Four Journeys Into the Far Realms of Lust and Longing
Ecco: 208 pp., $24.99
Aptly, journalist Daniel Bergner's exploration of erotic yearnings -- with their ineluctable pull and often startling manifestations -- raises more questions than it answers. "How do we come to have the particular desires that drive us, how do we become who we are sexually, whether our lusts are common or improbable?" he writes in "The Other Side of Desire."
Through telling the stories of four paraphiliacs -- a psychiatric term denoting those who fall outside the "normal" zones of desire -- Bergner seeks a greater understanding of how we live and struggle with our sexual feelings, however prosaic or peculiar they might seem. Jacob, married with an 8-year-old son, is fixated on women's feet, a fact that provokes shame and self-loathing. For him, the feet are "the breasts, the legs, the buttocks, the genitals" that arouse most other men.
A British latex-clad dominatrix known as The Baroness operates an S&M dungeon in New York, where her "slaves" come to be cut, burned, gagged and beaten. ("Is this a weird way to deal with life?" one of her acolytes asks rhetorically. "Consider the man who bought Mark McGwire's seventieth home-run ball for three million dollars. Who's weirder?"
Ron (many of the names have been changed), an advertising art director, is attracted only to amputees and photographs them obsessively; he finds love with Laura, a woman who lost both her legs in a car accident. And the most disturbing section follows Roy, a convicted child molester whose victims included his stepdaughter. Each story is fascinating, and just when you seem able to cast a moral judgment, the author complicates the narrative in some way, drawing out empathy instead.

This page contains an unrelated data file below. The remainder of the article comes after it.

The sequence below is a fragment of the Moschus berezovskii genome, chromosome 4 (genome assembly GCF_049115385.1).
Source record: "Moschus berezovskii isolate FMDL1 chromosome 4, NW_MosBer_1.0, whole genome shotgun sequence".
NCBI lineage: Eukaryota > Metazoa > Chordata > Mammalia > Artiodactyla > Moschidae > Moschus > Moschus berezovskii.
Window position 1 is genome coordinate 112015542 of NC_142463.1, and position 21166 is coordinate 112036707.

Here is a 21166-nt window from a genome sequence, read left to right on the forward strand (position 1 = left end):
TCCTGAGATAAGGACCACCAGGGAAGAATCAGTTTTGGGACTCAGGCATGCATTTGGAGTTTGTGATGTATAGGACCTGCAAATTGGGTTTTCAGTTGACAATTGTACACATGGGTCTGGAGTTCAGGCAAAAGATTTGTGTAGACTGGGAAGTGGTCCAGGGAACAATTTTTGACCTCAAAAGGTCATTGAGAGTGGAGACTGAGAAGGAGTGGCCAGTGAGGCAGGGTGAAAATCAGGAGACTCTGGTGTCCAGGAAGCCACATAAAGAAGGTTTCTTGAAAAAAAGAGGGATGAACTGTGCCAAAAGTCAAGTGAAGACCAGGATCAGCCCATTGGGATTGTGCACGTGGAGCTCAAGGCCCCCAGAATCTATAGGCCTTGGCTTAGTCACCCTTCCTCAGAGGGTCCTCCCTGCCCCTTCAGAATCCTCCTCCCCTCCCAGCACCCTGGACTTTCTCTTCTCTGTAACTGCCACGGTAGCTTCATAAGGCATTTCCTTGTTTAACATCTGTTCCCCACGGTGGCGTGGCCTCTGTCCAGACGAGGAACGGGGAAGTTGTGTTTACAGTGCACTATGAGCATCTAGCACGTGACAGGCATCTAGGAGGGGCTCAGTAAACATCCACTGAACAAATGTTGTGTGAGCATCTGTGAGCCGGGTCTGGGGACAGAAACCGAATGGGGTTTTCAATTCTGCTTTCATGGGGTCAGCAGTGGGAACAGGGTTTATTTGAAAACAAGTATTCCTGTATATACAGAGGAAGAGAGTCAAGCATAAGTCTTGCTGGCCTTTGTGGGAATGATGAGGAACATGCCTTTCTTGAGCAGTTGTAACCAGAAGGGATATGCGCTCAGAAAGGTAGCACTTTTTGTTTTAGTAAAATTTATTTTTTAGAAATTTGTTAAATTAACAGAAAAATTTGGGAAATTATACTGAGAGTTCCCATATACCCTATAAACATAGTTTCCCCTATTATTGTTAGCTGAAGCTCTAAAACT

Readers expecting a lurid exposé on pathology, or a Diane Arbus-like parade of freaks and misfits, will be disappointed. The author uses his subjects to illuminate what he describes as "the anarchy of lust" -- issues of alienation, surrender and self-control, and how much (or little) our compulsions define us. Above all, he shows how tricky it can be to locate deviance or normality along the continuum of sexuality. Roy's desire is clearly destructive (he's traumatized others with his behavior), but when acts are consensual, who's to judge? Our desires seem to choose us, rather than the other way around, and as a psychoanalyst interviewed by Bergner jokes, "Perversion can be defined as the sex that you like and I don't."
Ciuraru is a critic and the editor of poetry anthologies, including, most recently, "Poems About Horses."